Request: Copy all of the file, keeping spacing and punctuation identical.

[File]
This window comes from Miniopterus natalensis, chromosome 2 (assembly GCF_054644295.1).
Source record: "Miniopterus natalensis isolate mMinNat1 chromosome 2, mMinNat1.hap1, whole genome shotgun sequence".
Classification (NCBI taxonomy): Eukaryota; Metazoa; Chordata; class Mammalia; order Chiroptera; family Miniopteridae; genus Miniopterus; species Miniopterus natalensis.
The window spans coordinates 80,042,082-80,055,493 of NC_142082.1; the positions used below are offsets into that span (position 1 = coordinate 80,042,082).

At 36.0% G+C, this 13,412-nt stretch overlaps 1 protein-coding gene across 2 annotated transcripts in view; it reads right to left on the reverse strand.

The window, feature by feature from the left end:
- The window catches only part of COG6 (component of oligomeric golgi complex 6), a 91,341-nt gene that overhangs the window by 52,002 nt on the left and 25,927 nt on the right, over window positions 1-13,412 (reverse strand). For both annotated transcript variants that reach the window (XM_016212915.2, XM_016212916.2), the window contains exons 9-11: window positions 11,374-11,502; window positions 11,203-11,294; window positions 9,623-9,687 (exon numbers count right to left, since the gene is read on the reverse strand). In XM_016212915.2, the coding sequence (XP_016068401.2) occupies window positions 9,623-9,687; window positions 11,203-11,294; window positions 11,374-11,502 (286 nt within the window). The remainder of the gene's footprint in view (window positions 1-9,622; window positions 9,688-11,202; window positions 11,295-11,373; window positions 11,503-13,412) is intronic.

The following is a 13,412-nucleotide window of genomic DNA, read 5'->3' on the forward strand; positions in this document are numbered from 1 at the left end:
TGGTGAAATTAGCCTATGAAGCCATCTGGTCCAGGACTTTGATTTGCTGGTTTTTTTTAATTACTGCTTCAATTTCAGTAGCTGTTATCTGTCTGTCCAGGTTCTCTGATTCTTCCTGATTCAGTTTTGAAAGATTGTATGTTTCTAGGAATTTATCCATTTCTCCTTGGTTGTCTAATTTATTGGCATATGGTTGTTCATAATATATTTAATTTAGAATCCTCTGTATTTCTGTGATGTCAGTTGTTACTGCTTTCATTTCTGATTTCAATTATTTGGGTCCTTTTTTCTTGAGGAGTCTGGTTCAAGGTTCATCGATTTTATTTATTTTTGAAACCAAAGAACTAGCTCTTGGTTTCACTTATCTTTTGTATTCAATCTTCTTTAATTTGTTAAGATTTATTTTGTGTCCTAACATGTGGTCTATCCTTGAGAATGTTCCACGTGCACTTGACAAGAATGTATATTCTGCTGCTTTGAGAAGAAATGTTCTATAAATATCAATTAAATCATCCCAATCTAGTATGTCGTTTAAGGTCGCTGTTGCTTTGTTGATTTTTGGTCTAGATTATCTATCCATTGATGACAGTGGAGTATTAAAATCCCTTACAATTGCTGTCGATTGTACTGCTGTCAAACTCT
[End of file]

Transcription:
This window comes from Miniopterus natalensis, chromosome 2 (assembly GCF_054644295.1).
Source record: "Miniopterus natalensis isolate mMinNat1 chromosome 2, mMinNat1.hap1, whole genome shotgun sequence".
Classification (NCBI taxonomy): Eukaryota; Metazoa; Chordata; class Mammalia; order Chiroptera; family Miniopteridae; genus Miniopterus; species Miniopterus natalensis.
The window spans coordinates 80,042,082-80,055,493 of NC_142082.1; the positions used below are offsets into that span (position 1 = coordinate 80,042,082).

At 36.0% G+C, this 13,412-nt stretch overlaps 1 protein-coding gene across 2 annotated transcripts in view; it reads right to left on the reverse strand.

The window, feature by feature from the left end:
- The window catches only part of COG6 (component of oligomeric golgi complex 6), a 91,341-nt gene that overhangs the window by 52,002 nt on the left and 25,927 nt on the right, over window positions 1-13,412 (reverse strand). For both annotated transcript variants that reach the window (XM_016212915.2, XM_016212916.2), the window contains exons 9-11: window positions 11,374-11,502; window positions 11,203-11,294; window positions 9,623-9,687 (exon numbers count right to left, since the gene is read on the reverse strand). In XM_016212915.2, the coding sequence (XP_016068401.2) occupies window positions 9,623-9,687; window positions 11,203-11,294; window positions 11,374-11,502 (286 nt within the window). The remainder of the gene's footprint in view (window positions 1-9,622; window positions 9,688-11,202; window positions 11,295-11,373; window positions 11,503-13,412) is intronic.

The following is a 13,412-nucleotide window of genomic DNA, read 5'->3' on the forward strand; positions in this document are numbered from 1 at the left end:
TGGTGAAATTAGCCTATGAAGCCATCTGGTCCAGGACTTTGATTTGCTGGTTTTTTTTAATTACTGCTTCAATTTCAGTAGCTGTTATCTGTCTGTCCAGGTTCTCTGATTCTTCCTGATTCAGTTTTGAAAGATTGTATGTTTCTAGGAATTTATCCATTTCTCCTTGGTTGTCTAATTTATTGGCATATGGTTGTTCATAATATATTTAATTTAGAATCCTCTGTATTTCTGTGATGTCAGTTGTTACTGCTTTCATTTCTGATTTCAATTATTTGGGTCCTTTTTTCTTGAGGAGTCTGGTTCAAGGTTCATCGATTTTATTTATTTTTGAAACCAAAGAACTAGCTCTTGGTTTCACTTATCTTTTGTATTCAATCTTCTTTAATTTGTTAAGATTTATTTTGTGTCCTAACATGTGGTCTATCCTTGAGAATGTTCCACGTGCACTTGACAAGAATGTATATTCTGCTGCTTTGAGAAGAAATGTTCTATAAATATCAATTAAATCATCCCAATCTAGTATGTCGTTTAAGGTCGCTGTTGCTTTGTTGATTTTTGGTCTAGATTATCTATCCATTGATGACAGTGGAGTATTAAAATCCCTTACAATTGCTGTCGATTGTACTGCTGTCAAACTCT